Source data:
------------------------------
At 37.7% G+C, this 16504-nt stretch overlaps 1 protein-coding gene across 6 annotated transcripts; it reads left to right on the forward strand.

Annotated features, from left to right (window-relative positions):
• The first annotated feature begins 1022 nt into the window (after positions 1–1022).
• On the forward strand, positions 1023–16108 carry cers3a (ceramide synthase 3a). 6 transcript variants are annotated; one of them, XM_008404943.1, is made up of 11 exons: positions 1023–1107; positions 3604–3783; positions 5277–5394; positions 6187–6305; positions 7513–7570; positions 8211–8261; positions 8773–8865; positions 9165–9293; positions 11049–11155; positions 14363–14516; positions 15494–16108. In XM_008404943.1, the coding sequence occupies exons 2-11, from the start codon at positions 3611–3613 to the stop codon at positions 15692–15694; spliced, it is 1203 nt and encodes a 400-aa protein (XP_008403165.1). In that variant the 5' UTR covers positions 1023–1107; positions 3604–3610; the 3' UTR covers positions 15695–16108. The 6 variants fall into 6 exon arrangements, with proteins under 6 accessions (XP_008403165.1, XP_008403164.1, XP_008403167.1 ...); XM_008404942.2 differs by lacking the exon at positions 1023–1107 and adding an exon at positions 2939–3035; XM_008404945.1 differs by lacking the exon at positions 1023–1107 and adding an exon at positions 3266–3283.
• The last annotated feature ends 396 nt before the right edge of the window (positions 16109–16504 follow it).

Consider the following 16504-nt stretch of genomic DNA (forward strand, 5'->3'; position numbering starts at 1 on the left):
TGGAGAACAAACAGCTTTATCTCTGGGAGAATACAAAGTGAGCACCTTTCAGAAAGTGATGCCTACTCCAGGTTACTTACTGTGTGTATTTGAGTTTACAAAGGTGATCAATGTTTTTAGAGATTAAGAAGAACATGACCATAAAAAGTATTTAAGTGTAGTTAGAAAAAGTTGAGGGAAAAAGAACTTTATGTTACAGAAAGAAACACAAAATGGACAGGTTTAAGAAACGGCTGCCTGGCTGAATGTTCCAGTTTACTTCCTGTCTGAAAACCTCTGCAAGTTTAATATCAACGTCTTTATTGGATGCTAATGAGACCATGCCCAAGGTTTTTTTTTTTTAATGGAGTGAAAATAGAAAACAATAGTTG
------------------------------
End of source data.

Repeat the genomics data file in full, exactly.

At 37.7% G+C, this 16504-nt stretch overlaps 1 protein-coding gene across 6 annotated transcripts; it reads left to right on the forward strand.

Annotated features, from left to right (window-relative positions):
• The first annotated feature begins 1022 nt into the window (after positions 1–1022).
• On the forward strand, positions 1023–16108 carry cers3a (ceramide synthase 3a). 6 transcript variants are annotated; one of them, XM_008404943.1, is made up of 11 exons: positions 1023–1107; positions 3604–3783; positions 5277–5394; positions 6187–6305; positions 7513–7570; positions 8211–8261; positions 8773–8865; positions 9165–9293; positions 11049–11155; positions 14363–14516; positions 15494–16108. In XM_008404943.1, the coding sequence occupies exons 2-11, from the start codon at positions 3611–3613 to the stop codon at positions 15692–15694; spliced, it is 1203 nt and encodes a 400-aa protein (XP_008403165.1). In that variant the 5' UTR covers positions 1023–1107; positions 3604–3610; the 3' UTR covers positions 15695–16108. The 6 variants fall into 6 exon arrangements, with proteins under 6 accessions (XP_008403165.1, XP_008403164.1, XP_008403167.1 ...); XM_008404942.2 differs by lacking the exon at positions 1023–1107 and adding an exon at positions 2939–3035; XM_008404945.1 differs by lacking the exon at positions 1023–1107 and adding an exon at positions 3266–3283.
• The last annotated feature ends 396 nt before the right edge of the window (positions 16109–16504 follow it).

Consider the following 16504-nt stretch of genomic DNA (forward strand, 5'->3'; position numbering starts at 1 on the left):
TGGAGAACAAACAGCTTTATCTCTGGGAGAATACAAAGTGAGCACCTTTCAGAAAGTGATGCCTACTCCAGGTTACTTACTGTGTGTATTTGAGTTTACAAAGGTGATCAATGTTTTTAGAGATTAAGAAGAACATGACCATAAAAAGTATTTAAGTGTAGTTAGAAAAAGTTGAGGGAAAAAGAACTTTATGTTACAGAAAGAAACACAAAATGGACAGGTTTAAGAAACGGCTGCCTGGCTGAATGTTCCAGTTTACTTCCTGTCTGAAAACCTCTGCAAGTTTAATATCAACGTCTTTATTGGATGCTAATGAGACCATGCCCAAGGTTTTTTTTTTTTAATGGAGTGAAAATAGAAAACAATAGTTG